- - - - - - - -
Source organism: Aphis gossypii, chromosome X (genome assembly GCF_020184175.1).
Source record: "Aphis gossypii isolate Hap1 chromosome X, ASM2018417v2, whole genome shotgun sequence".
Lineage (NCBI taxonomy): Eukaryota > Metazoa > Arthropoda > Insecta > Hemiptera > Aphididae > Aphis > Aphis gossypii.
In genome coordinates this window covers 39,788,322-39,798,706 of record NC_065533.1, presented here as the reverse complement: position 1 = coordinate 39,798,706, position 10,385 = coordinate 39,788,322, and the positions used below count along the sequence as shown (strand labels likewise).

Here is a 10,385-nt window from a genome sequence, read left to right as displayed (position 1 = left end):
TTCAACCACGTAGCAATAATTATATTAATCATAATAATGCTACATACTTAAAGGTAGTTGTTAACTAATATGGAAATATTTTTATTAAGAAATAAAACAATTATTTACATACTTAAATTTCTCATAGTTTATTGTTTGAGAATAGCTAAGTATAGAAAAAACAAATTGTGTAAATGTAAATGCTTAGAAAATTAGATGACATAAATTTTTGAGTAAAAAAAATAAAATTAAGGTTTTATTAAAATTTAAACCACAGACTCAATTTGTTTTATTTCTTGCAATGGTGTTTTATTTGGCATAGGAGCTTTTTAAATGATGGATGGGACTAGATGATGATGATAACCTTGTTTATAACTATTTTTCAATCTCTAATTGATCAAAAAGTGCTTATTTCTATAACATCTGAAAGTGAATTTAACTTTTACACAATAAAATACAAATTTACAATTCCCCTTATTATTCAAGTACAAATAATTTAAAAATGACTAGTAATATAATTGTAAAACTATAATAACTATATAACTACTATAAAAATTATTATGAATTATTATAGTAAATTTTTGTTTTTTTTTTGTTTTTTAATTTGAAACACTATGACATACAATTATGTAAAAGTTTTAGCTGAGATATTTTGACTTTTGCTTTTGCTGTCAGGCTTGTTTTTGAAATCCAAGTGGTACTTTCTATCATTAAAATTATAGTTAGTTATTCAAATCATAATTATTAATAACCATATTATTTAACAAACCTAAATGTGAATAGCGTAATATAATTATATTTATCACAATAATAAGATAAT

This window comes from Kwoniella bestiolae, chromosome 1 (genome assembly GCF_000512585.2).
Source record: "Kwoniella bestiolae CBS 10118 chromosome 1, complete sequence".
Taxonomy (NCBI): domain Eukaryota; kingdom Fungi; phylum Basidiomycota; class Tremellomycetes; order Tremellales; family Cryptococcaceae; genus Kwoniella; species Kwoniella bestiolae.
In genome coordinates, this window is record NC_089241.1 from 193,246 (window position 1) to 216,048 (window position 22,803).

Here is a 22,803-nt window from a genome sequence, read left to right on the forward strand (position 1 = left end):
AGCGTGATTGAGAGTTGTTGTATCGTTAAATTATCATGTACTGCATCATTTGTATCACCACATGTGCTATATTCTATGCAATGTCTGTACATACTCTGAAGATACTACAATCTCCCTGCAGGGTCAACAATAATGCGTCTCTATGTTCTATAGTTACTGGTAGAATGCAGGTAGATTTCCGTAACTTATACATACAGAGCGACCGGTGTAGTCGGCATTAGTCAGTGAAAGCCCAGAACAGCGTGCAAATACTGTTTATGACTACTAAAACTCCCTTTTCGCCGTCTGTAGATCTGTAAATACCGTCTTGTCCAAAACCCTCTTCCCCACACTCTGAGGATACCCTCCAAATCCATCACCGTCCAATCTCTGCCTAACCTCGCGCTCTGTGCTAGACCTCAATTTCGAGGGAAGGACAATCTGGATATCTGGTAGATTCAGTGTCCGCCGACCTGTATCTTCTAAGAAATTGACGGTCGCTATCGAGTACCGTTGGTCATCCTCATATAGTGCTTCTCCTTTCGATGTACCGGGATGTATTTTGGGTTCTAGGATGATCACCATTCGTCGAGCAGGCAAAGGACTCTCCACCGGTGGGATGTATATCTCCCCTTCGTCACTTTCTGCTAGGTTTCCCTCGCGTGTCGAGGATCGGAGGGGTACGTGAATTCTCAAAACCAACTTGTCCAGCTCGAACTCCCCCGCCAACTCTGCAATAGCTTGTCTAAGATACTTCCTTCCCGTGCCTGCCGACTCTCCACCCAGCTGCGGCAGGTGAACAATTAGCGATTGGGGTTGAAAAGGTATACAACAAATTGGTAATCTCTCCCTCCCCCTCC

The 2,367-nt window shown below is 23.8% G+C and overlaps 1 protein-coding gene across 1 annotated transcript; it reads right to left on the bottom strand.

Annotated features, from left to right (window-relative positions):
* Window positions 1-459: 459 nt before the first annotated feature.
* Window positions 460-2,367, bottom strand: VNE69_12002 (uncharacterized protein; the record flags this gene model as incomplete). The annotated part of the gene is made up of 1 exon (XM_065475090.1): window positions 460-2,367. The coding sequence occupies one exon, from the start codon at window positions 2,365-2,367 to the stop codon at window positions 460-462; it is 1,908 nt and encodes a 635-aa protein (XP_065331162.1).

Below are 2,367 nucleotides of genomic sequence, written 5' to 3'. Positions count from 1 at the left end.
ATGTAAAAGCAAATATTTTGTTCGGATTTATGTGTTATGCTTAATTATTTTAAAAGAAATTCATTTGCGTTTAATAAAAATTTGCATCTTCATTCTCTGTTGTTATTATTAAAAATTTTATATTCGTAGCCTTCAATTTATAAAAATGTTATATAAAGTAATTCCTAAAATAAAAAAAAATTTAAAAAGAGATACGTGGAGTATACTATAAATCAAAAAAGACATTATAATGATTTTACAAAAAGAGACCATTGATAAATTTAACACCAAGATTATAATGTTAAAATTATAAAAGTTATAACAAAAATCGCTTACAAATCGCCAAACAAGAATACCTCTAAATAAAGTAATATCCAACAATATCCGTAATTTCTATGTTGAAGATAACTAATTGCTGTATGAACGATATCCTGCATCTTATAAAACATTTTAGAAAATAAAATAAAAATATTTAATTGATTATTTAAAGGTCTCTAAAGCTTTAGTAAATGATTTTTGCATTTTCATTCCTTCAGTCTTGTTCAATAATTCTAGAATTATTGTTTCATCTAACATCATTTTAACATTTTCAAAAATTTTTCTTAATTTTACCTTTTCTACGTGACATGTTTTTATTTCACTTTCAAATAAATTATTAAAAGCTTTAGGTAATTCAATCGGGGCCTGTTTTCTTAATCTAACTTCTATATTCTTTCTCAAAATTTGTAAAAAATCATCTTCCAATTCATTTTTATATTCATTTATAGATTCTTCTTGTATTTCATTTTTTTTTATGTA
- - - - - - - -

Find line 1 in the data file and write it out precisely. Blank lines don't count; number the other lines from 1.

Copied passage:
Source organism: Aphis gossypii, chromosome X (genome assembly GCF_020184175.1).